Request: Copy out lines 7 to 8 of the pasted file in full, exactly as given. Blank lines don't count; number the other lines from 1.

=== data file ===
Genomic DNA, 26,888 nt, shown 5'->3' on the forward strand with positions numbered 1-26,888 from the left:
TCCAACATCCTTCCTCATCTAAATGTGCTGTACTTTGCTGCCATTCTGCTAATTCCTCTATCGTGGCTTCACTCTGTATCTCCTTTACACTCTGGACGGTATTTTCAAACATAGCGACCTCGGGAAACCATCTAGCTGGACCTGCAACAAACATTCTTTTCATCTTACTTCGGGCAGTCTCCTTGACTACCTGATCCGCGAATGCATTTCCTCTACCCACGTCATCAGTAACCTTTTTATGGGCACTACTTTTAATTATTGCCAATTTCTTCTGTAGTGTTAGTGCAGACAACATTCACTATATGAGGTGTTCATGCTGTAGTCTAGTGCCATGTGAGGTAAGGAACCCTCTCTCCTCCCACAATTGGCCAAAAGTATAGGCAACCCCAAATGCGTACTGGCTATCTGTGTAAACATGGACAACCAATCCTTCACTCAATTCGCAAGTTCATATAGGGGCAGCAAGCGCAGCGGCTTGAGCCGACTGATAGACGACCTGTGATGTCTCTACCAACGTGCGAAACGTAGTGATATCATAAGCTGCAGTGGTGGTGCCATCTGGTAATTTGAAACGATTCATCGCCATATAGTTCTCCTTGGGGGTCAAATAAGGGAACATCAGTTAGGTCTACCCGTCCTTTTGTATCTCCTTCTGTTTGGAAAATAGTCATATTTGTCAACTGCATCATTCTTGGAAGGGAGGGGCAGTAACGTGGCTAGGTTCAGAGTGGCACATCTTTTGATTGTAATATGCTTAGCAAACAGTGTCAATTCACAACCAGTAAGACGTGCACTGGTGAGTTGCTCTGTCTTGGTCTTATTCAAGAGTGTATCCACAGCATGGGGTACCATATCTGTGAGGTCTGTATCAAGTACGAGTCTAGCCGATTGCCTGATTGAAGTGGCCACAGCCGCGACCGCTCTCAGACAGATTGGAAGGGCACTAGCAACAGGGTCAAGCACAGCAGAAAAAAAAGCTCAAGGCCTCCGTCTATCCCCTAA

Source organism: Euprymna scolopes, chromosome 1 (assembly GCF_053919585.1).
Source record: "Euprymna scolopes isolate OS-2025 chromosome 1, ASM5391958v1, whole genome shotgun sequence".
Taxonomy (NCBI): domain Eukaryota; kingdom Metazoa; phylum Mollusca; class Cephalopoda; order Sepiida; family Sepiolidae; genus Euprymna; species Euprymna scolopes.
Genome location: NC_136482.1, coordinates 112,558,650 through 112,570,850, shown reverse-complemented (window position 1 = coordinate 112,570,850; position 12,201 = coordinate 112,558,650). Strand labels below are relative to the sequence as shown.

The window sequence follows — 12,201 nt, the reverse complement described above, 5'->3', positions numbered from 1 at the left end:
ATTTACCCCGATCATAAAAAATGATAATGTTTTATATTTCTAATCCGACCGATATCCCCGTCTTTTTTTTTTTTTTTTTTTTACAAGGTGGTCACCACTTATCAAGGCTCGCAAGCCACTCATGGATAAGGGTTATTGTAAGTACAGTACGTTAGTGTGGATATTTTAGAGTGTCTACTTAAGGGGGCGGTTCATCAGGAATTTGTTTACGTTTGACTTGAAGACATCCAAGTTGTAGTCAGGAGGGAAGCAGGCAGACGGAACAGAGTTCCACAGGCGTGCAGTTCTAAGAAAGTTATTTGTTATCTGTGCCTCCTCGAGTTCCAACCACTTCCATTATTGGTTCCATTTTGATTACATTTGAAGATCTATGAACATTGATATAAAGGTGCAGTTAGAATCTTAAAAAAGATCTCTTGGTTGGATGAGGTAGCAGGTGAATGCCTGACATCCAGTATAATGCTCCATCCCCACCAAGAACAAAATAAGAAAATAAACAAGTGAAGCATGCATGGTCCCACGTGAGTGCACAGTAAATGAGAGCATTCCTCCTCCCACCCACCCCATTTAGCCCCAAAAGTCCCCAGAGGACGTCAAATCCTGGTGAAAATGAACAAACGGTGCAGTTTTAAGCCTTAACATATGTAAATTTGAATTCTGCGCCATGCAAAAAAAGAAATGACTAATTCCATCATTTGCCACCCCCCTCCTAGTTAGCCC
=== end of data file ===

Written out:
The window sequence follows — 12,201 nt, the reverse complement described above, 5'->3', positions numbered from 1 at the left end:
ATTTACCCCGATCATAAAAAATGATAATGTTTTATATTTCTAATCCGACCGATATCCCCGTCTTTTTTTTTTTTTTTTTTTTACAAGGTGGTCACCACTTATCAAGGCTCGCAAGCCACTCATGGATAAGGGTTATTGTAAGTACAGTACGTTAGTGTGGATATTTTAGAGTGTCTACTTAAGGGGGCGGTTCATCAGGAATTTGTTTACGTTTGACTTGAAGACATCCAAGTTGTAGTCAGGAGGGAAGCAGGCAGACGGAACAGAGTTCCACAGGCGTGCAGTTCTAAGAAAGTTATTTGTTATCTGTGCCTCCTCGAGTTCCAACCACTTCCATTATTGGTTCCATTTTGATTACATTTGAAGATCTATGAACATTGATATAAAGGTGCAGTTAGAATCTTAAAAAAGATCTCTTGGTTGGATGAGGTAGCAGGTGAATGCCTGACATCCAGTATAATGCTCCATCCCCACCAAGAACAAAATAAGAAAATAAACAAGTGAAGCATGCATGGTCCCACGTGAGTGCACAGTAAATGAGAGCATTCCTCCTCCCACCCACCCCATTTAGCCCCAAAAGTCCCCAGAGGACGTCAAATCCTGGTGAAAATGAACAAACGGTGCAGTTTTAAGCCTTAACATATGTAAATTTGAATTCTGCGCCATGCAAAAAAAGAAATGACTAATTCCATCATTTGCCACCCCCCTCCTAGTTAGCCC